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MinnLawyer Profiles Brian Jorde’s Case Over Prince’s Contested Will

MinnLawyer Profiles Brian Jorde’s Case Over Prince’s Contested Will

Minnesota Lawyer recently profiled a story on the ongoing legal battle over Prince’s estate. Domina Law Group and Attorney Brian Jorde are currently representing the heirs of Alfred Jackson Jr. – the legendary musician’s half-brother whose death in August 2019 further complicated the already complex case.

As reported by MinnLawyer, Prince Rogers Nelson did not have a will when he died at his Paisley Park home in April 2016, prompting a high-profile, protracted dispute over who should inherit his estate –estimated to be worth between $100 - $300 million.

In 2017, a Minnesota Judge ruled the singer’s estate would be split between Prince’s sister and 5 half-siblings, but a series of legal battles delayed its distribution.

Now, the recent death of Prince’s half-brother Alfred Jackson Jr., who was one of the siblings in line to inherit a portion of Prince’s estate, is complicating matters.

As MinnLawyer reports, Jackson’s death resulted in a separate dispute in Missouri, where one of Jackson’s surviving half-brothers filed suit contesting the validity of Alfred Jackson’s will, which bypasses his living siblings and give’s his entire estate to a California entertainment consultant, Raffles Van Excel, who family claims did not know Alfred for very long. The will had been executed in July 2019 in Jackson County, MO by an Attorney by the name of Leonardo da Vinci Starke.

Alfred Jackson died without children, surviving parents, or a spouse, and was survived by five half-siblings, two of whom are related to Prince. He was also unable to manage is own financial affairs, suffered from Parkinson’s disease, and was being treated with psychiatric medication the lawsuit notes.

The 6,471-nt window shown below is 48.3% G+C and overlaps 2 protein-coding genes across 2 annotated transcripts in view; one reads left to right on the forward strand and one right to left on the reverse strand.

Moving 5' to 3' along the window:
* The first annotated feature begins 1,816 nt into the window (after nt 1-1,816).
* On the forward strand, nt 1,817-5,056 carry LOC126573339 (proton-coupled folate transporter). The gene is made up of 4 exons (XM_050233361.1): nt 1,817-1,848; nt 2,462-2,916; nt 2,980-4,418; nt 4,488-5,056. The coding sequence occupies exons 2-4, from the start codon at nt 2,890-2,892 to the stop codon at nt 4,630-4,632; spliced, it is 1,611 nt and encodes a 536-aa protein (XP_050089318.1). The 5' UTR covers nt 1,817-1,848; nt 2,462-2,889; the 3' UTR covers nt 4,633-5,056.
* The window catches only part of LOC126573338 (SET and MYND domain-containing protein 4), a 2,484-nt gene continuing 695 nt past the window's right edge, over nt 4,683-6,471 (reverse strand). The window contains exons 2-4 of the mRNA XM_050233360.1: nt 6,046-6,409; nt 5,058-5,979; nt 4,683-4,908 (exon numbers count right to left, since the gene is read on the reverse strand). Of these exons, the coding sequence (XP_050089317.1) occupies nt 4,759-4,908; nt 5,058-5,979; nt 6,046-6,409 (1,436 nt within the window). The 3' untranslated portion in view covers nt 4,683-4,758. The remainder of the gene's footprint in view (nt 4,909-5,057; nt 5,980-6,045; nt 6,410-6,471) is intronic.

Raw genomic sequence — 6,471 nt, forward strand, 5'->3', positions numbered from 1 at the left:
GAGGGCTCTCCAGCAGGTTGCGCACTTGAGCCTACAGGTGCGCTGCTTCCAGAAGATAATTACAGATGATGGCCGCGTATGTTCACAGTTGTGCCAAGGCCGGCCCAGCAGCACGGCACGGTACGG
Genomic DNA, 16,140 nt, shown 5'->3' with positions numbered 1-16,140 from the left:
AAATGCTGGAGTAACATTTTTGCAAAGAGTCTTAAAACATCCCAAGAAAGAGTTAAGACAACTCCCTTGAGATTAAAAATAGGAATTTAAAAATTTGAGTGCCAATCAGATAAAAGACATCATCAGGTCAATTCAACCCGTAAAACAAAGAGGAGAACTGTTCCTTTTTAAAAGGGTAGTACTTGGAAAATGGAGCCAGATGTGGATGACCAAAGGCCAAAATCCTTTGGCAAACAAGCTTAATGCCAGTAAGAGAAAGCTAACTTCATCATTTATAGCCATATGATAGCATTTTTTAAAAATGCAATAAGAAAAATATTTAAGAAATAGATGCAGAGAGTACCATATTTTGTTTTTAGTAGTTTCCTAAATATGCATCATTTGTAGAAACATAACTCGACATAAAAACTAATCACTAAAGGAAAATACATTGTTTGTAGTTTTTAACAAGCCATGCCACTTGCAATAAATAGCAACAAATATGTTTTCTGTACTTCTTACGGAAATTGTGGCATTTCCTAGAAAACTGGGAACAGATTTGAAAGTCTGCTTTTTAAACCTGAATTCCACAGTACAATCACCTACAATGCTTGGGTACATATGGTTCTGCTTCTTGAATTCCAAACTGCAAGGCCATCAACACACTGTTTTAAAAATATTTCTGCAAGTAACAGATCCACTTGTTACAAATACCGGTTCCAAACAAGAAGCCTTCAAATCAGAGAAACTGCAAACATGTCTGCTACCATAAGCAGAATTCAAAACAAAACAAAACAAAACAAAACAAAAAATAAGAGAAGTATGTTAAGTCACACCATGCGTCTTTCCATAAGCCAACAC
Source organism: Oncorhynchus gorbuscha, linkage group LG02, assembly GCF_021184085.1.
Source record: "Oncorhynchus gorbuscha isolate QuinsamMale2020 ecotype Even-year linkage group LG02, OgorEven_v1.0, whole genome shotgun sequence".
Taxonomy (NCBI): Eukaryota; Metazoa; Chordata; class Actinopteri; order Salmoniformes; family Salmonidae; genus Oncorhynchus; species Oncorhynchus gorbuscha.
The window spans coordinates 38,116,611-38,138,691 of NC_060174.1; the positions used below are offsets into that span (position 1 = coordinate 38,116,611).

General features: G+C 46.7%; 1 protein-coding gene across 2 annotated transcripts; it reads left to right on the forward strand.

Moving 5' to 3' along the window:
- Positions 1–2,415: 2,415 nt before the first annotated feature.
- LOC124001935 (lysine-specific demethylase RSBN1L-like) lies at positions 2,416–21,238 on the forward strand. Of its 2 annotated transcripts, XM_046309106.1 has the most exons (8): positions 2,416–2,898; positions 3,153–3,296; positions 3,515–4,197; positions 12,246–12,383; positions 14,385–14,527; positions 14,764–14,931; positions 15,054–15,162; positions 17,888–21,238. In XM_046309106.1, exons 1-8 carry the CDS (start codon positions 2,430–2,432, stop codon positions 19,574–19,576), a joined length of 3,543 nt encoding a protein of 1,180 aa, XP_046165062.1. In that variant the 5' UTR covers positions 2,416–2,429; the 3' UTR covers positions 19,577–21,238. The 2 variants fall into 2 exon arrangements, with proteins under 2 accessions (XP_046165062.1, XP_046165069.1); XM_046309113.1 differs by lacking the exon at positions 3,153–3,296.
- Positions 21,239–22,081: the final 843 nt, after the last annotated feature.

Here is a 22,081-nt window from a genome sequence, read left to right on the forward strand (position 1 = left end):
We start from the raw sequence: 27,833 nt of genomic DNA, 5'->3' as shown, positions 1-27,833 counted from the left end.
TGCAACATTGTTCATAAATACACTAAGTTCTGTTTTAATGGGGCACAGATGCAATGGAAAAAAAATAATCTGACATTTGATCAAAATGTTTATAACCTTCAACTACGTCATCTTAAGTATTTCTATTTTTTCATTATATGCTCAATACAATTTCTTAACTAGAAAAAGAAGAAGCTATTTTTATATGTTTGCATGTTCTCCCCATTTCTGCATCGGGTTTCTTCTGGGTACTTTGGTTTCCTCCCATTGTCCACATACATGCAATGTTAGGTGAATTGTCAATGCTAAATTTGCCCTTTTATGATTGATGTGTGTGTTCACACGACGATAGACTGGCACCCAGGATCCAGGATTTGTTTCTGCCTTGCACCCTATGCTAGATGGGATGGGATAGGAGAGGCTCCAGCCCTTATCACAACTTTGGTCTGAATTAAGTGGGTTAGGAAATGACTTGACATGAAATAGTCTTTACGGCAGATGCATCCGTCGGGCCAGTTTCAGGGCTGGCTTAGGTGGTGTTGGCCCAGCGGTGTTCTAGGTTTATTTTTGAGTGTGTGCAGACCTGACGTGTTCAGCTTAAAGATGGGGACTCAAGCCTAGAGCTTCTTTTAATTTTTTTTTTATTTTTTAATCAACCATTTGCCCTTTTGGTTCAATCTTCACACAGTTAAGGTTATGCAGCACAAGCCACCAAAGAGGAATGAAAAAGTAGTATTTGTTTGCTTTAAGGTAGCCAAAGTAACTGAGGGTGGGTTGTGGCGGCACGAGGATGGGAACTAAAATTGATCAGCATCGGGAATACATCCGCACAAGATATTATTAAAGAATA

Attorney Brian Jorde, who represents Shawn Jackson, told MinnLawyer that the heirs-at-law are also “incredibly concerned” about transactions and transfers made prior to Alfred Jackson’s death.

He added that discovery in the case is stayed until a March 24 scheduling conference, but will hopefully unveil that “a lot of people with a lot of financial motivations were doing a lot of deals.”

“Those need to be investigated to get a thorough investigation into all of the players and individuals and events that occurred at that time.

I’m going to connect all the dots, and I bet it’s going to turn out that all these people were communicating. I bet it’s going to turn out there were very few calls to Alfred himself.”

Read the full article featuring Brian Jorde's comments on the case on MinnLawyer.

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